The banning of the Human Centipede II by the BBFC has created a media storm and become a twitter sensation. The Human Centipede II may have pushed the boundaries of decency too far to be classified but the demand for pest related films is huge, and has long proved popular with public imagination.
Back in 1958 The Fly was considered gruesome, with audiences barely able to watch the screen. The film is about a mad scientist who encounters an accident when a fly contaminates the disintegrator-integrator. The result is a mad scientist with the head and arm of a fly, and a fly with a miniature human head and arm. The film was remade in 1986 and more successfully in 2006.
Hitchcock’s The Birds (1963) taps into the psychological fear of an infestation, something which presents a very real issue for many of our customers.
It seems we can’t get enough of scary and sometimes silly pest movies. There are lots of moderately successful films, featuring unlikely spider infestations. In Eight Legged Freaks tiny spiders feast on chemical spillage and grow to the size of cars overnight causing terror and havoc upon the local population. The Rats Night of Terror (1984) is a post apocalyptic nightmare, with rats dropping unconvincingly onto humans and devouring them.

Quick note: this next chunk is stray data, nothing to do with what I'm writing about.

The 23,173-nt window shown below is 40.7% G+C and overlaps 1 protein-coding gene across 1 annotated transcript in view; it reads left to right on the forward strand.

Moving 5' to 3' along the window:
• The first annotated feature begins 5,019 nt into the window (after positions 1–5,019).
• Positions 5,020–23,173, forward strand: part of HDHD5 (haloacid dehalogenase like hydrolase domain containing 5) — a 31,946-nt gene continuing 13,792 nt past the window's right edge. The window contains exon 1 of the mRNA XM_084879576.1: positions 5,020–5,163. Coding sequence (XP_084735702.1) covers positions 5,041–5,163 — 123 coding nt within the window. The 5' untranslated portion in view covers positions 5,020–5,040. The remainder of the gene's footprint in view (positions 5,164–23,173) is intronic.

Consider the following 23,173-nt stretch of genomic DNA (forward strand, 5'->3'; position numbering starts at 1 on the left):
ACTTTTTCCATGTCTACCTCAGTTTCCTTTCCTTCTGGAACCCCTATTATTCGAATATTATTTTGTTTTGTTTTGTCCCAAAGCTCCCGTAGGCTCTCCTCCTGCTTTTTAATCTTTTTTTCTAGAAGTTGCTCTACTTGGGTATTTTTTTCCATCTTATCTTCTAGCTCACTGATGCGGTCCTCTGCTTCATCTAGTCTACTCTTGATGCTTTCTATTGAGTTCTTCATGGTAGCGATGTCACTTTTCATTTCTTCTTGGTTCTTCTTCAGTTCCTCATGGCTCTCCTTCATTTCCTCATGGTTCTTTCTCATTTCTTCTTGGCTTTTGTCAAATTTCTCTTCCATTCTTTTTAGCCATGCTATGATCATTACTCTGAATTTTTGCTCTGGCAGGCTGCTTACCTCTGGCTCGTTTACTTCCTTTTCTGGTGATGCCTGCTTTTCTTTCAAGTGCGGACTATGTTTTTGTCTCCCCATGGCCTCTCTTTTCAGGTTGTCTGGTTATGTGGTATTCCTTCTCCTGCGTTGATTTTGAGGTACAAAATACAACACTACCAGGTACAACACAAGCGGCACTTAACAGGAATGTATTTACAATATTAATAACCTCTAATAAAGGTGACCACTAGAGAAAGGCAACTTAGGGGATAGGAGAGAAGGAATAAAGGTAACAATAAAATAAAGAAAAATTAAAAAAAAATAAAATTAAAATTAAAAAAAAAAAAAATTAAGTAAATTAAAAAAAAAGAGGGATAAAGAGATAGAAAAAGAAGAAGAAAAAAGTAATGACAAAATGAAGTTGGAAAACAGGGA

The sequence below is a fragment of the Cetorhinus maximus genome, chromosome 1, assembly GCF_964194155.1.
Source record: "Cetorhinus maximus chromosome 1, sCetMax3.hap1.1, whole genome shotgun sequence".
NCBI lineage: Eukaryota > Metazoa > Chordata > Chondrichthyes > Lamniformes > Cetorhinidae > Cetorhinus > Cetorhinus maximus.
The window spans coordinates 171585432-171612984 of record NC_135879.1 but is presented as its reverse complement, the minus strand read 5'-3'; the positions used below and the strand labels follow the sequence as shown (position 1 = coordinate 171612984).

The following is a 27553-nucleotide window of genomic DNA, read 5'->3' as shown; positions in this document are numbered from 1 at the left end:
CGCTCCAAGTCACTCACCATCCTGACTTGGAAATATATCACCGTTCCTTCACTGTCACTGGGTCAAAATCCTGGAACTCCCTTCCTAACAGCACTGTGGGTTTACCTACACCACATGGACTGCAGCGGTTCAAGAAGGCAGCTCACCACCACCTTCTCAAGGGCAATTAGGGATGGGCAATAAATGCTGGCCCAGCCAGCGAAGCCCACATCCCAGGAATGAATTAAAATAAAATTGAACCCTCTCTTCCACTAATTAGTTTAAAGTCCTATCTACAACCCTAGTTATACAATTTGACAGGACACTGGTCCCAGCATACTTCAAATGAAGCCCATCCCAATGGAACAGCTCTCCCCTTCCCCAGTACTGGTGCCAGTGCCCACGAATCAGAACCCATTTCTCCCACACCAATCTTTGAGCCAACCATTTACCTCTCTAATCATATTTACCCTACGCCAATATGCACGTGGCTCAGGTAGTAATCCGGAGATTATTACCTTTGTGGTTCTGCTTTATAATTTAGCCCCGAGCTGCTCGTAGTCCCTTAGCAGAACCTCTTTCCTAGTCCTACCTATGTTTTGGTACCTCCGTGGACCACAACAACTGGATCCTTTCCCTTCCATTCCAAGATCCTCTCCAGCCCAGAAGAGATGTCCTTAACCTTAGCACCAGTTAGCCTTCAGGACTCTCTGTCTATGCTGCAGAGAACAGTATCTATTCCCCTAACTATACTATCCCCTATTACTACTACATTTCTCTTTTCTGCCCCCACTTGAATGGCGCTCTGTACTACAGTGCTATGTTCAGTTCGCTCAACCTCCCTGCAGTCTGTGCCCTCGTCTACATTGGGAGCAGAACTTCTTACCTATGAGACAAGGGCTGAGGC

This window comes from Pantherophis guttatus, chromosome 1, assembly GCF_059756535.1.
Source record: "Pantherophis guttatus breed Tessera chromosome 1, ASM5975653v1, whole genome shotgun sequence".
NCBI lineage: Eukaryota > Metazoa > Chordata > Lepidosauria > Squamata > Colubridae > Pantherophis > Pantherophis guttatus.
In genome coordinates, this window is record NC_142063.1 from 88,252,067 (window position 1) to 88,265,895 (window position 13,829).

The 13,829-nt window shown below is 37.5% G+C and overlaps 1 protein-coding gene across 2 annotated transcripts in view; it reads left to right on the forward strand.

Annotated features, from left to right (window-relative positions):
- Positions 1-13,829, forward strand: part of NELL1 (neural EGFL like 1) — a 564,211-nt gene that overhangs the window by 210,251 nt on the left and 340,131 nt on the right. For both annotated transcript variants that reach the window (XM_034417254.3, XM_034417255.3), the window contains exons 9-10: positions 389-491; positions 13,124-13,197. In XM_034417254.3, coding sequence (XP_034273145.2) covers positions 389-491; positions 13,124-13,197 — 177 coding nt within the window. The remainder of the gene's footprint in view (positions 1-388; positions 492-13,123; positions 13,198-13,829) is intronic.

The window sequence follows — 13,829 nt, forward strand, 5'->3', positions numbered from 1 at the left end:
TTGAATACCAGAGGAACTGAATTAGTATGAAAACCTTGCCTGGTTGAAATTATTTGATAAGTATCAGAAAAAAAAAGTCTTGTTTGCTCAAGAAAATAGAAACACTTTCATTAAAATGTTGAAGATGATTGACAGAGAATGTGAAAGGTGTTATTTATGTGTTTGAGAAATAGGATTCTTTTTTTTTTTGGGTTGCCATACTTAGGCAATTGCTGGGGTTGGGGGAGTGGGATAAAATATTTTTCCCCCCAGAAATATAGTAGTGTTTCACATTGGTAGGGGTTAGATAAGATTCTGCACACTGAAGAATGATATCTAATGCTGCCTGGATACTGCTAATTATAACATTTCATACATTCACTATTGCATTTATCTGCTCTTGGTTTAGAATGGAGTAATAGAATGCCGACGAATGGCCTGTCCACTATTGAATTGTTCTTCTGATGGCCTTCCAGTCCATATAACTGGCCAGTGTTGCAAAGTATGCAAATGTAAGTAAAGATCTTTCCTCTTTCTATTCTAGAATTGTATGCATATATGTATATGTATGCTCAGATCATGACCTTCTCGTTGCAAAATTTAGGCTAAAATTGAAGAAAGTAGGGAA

In a more realistic manner, Loom (2010) by filmmakers Polynoid, is a breathtaking and gripping short animation of a moth struggling to escape from a spiders web. You’ll have to watch the movie to find out what happens, but be warnedâ€¦ not all films have a happy ending.
After so much coverage I suspect DVD sales for Human Centipede have probably flourished, but it’s a little too gruesome for my taste.
For more insect films read our bug films blog.